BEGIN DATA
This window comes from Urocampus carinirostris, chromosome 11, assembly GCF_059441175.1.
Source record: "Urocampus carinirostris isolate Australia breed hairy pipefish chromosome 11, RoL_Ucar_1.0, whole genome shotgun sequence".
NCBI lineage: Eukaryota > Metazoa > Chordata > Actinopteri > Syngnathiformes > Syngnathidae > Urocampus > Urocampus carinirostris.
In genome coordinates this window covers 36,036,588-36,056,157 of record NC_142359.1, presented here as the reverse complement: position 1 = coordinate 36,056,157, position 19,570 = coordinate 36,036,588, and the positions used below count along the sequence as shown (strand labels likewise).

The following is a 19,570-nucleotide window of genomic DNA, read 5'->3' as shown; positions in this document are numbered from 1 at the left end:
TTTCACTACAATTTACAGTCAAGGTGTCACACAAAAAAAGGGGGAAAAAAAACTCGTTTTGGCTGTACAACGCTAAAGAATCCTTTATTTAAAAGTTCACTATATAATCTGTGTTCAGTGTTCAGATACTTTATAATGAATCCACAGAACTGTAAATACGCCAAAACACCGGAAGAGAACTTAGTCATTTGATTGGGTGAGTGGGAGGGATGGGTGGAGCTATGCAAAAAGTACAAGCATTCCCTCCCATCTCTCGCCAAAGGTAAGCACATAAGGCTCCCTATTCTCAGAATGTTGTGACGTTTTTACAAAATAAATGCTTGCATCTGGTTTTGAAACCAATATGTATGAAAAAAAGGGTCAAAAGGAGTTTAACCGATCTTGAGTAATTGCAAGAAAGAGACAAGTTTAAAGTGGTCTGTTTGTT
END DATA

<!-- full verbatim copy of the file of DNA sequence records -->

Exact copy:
This window comes from Urocampus carinirostris, chromosome 11, assembly GCF_059441175.1.
Source record: "Urocampus carinirostris isolate Australia breed hairy pipefish chromosome 11, RoL_Ucar_1.0, whole genome shotgun sequence".
NCBI lineage: Eukaryota > Metazoa > Chordata > Actinopteri > Syngnathiformes > Syngnathidae > Urocampus > Urocampus carinirostris.
In genome coordinates this window covers 36,036,588-36,056,157 of record NC_142359.1, presented here as the reverse complement: position 1 = coordinate 36,056,157, position 19,570 = coordinate 36,036,588, and the positions used below count along the sequence as shown (strand labels likewise).

The following is a 19,570-nucleotide window of genomic DNA, read 5'->3' as shown; positions in this document are numbered from 1 at the left end:
TTTCACTACAATTTACAGTCAAGGTGTCACACAAAAAAAGGGGGAAAAAAAACTCGTTTTGGCTGTACAACGCTAAAGAATCCTTTATTTAAAAGTTCACTATATAATCTGTGTTCAGTGTTCAGATACTTTATAATGAATCCACAGAACTGTAAATACGCCAAAACACCGGAAGAGAACTTAGTCATTTGATTGGGTGAGTGGGAGGGATGGGTGGAGCTATGCAAAAAGTACAAGCATTCCCTCCCATCTCTCGCCAAAGGTAAGCACATAAGGCTCCCTATTCTCAGAATGTTGTGACGTTTTTACAAAATAAATGCTTGCATCTGGTTTTGAAACCAATATGTATGAAAAAAAGGGTCAAAAGGAGTTTAACCGATCTTGAGTAATTGCAAGAAAGAGACAAGTTTAAAGTGGTCTGTTTGTT